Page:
High waters lead to major concerns for shore erosion at local lakes

SPICER -- High waters on Green Lake have residents concerned about shoreline erosion and the possibility of greater ice damage next year if the wet trend continues.

SPICER -- High waters on Green Lake have residents concerned about shoreline erosion and the possibility of greater ice damage next year if the wet trend continues.

The lake's water level ranks in the top 15 percent of its high-water records. It's currently less than one foot from reaching the all-time high recorded on the popular lake, according to Ethan Jenzen, hydrologist with the Minnesota Department of Natural Resources in Spicer.

Other area lakes, Nest among them, are experiencing identical high-water issues, he said.

"Extremely wet'' is the norm at the mid-summer point in lakes and rivers throughout west central Minnesota.

The U.S. Army Corps of Engineers is hoping to begin throttling back the discharge of water from Lac qui Parle Lake today at the Churchill Dam near Watson, if expected thunderstorms overnight don't add to the inflow, according to Randy Melby, supervisor with the U.S. Army Corps of Engineers in Watson. The current pool in Lac qui Parle Lake is at an elevation of 937.67, or well above the 933 norm for this time of year.


The Corps was discharging water at the dam Tuesday at 5,410 cubic feet per second.

The discharge had peaked earlier on April 7 at 18,900 cubic feet per second.

Similarly eye-opening numbers are being reported at monitoring locations through the region.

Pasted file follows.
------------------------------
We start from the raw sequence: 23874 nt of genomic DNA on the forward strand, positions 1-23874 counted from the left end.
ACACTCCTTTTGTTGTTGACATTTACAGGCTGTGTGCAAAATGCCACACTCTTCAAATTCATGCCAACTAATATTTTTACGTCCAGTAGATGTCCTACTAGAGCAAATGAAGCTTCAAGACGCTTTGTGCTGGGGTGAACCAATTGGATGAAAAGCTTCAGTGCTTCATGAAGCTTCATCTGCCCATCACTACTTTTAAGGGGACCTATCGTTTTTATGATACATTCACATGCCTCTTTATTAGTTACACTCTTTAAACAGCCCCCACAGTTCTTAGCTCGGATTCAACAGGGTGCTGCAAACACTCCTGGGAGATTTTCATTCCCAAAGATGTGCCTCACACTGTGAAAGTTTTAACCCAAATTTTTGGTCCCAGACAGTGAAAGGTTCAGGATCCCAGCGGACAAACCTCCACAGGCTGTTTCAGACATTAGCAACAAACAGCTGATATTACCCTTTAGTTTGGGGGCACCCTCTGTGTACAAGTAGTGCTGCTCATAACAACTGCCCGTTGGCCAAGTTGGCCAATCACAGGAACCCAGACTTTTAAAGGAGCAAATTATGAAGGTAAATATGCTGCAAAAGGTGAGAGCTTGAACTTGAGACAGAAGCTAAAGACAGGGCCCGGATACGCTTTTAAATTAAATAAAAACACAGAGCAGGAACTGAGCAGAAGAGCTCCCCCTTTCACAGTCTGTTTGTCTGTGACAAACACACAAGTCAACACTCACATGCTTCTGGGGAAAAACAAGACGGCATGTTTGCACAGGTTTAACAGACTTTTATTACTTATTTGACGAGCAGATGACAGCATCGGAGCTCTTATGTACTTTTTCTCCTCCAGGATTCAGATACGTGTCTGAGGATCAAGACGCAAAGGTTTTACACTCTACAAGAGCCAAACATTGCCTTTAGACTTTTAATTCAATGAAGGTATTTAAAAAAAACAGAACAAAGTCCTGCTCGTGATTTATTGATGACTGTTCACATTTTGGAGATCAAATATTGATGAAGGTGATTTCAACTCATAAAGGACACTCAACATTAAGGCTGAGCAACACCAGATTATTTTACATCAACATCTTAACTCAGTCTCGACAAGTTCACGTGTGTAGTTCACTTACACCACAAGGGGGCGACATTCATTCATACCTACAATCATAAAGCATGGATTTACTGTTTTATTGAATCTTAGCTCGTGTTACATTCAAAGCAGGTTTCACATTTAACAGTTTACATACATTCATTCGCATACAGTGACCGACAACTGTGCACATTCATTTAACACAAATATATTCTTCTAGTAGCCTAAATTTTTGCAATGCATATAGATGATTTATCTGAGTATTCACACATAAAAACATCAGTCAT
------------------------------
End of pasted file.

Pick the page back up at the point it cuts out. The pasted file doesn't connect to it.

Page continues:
Cory Netland, director of the Hawk Creek Watershed Project, reported that Hawk Creek ran at essentially three times its normal volume during much of 2010. From March 12 to Nov. 1 of 2010, it carried 101 billion gallons of water, or enough to fill Lac qui Parle Lake 10 times over.

Netland said he never thought he'd see those number topped, but now he's not so sure. Water flows this year are right on track to match or exceed the 2010 records. He noted that not once since the open water season began have flows on Hawk Creek fallen below the level needed for kayaking. That's very unusual, he said.

Those are also the sentiments of Vanessa Glieden Henjum with the Middle Fork Little Crow Watershed Project in Spicer. She noted that water levels in the river are too high for staff members to safely wade in the river and collect some of the monitoring data, a situation that has not been experienced in recent years.

One of the most telling measures needs no numerical gauge. There is usually 1½ to 2 feet of space between the water and the walking bridge at the Olde Mill Inn on Green Lake. When she checked the bridge on Tuesday, there was an inch of water on it.

The economic tolls of the high water are difficult to measure, but a real concern. Jenzen said saturated farm field soils and water-filled potholes have caused crop losses throughout the region.


Ditches are running at high levels, and soils are unable to absorb the heavy rains that have come with the summer's thunderstorms. As a result, there is a rapid "flush'' of water during storm events. The high flows and energy are causing significant stream bank erosion problems throughout the region.

The high flows on Hawk Creek are rapidly accelerating bank erosion on the waterway downstream of Maynard to the Minnesota River. The stream is being forced to handle more water than it is able to, Netland said. The consequence is irreversible damage to portions of the channel and significant degradation of water quality.

Higher-than-normal precipitation levels are to blame for the high water levels, but there is also another factor at play. High humidity levels this summer have also reduced the evaporation rate, and consequently more of the water stays in the system, Jenzen said.

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